What’s the trend? Is this key group getting smaller or larger?
On Friday there was a lot of discussion on the thread about the detail from the latest Populus online poll which seemed to point to a big reduction in the proportion of 2010 LDs who are now saying they’ll vote LAB. Was this this just a sampling issue or were we seeing a trend that could change our whole view of the GE2015 outcome?
Well this was a subset in a single poll where because of its size there is a large margin of error. We do get with the Populus polling series the regular monthly aggregates and this is where we can best spot and draw conclusions about possible movements with that firm.
For the five times a week YouGov polls PB has for several months been producing weekly averages of the headline voting intention figures. Today I am extending that to the 2010 LD switchers.
- Given that at current levels these switchers represent a move to LAB greater than the entire increase in the Tory vote between 1997 and 2010 then any analysis of the GE2015 outcome is surely deficient unless it takes it into account.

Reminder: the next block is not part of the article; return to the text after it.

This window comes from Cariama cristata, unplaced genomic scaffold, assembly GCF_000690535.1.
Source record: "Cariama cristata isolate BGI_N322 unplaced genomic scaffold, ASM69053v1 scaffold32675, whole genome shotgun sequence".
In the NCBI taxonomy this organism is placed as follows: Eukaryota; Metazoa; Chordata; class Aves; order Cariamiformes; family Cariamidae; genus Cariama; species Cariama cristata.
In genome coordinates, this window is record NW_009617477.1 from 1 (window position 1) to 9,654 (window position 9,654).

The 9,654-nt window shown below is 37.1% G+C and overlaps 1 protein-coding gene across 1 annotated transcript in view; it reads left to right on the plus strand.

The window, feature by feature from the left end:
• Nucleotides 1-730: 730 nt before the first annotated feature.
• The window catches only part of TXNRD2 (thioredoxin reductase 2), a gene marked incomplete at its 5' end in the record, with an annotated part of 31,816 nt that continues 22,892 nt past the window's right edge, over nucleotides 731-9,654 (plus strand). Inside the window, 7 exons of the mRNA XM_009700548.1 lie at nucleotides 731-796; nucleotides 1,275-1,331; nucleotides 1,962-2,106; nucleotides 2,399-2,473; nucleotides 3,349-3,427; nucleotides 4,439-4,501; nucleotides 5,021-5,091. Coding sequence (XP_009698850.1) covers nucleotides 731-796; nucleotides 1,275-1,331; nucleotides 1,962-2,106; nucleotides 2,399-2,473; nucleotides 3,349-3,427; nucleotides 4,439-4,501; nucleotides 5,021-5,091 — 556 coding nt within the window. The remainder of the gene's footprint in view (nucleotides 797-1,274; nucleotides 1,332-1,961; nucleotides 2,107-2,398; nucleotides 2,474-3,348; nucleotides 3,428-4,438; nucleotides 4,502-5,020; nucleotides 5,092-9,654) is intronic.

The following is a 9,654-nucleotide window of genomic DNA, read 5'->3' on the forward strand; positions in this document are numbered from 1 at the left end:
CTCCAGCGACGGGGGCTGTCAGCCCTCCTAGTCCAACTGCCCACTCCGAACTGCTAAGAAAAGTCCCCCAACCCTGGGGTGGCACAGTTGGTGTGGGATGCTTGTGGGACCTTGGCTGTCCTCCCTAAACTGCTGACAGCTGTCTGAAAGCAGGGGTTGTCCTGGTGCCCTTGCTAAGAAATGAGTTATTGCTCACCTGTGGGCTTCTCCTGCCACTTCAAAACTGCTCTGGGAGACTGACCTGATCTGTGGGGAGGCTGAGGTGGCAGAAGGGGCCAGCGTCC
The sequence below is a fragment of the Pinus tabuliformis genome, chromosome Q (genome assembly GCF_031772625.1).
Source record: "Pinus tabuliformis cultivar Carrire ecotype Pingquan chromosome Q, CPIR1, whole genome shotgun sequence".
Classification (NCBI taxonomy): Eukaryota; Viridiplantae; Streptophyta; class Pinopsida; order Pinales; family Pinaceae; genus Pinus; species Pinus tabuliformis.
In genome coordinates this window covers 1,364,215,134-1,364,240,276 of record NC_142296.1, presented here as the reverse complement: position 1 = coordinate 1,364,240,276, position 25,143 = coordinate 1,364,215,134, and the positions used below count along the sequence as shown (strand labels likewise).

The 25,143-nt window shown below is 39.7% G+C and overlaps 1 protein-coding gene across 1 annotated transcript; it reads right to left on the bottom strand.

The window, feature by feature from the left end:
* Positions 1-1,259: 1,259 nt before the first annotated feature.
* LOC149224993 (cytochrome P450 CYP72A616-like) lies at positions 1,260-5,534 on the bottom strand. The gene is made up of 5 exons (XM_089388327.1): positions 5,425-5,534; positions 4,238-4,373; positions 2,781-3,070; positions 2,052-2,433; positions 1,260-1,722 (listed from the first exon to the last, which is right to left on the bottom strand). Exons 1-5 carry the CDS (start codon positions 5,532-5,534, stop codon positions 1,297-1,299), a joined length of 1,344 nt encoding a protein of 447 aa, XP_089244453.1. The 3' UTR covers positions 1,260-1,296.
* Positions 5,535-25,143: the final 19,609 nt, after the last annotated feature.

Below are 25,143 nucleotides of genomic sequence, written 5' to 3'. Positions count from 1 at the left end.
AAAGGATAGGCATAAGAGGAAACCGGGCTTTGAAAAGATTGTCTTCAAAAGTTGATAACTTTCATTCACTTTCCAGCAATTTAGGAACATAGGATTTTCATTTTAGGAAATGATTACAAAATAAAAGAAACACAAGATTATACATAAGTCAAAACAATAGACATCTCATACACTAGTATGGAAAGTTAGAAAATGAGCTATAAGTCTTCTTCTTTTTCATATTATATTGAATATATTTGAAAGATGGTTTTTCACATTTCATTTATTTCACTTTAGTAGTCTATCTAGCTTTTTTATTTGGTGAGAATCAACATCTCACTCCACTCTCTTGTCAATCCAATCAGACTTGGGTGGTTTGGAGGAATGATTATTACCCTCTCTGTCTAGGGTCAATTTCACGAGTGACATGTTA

For as long as this group remains with LAB it is hard to see how the red team will get fewer than 35-36% of the votes and that presents a massive challenge to the Tories. To secure a majority they need a margin of perhaps 9%+ and even the boldest blue optimists are not predicting shares on that scale.
The chart shows the switching percentage from the past four weeks and will be updated weekly. Currently, as can be seen, the switchers appear to be staying with LAB.
That might change and hopefully this tracker will give us early warning.
Note YouGov only provide the data excluding the don’t knows (DKs) and will not votes (WNVs) and that is what will appear. The term “Labour’s crutch” to describe LD switchers was first coined by Professor John Curtice.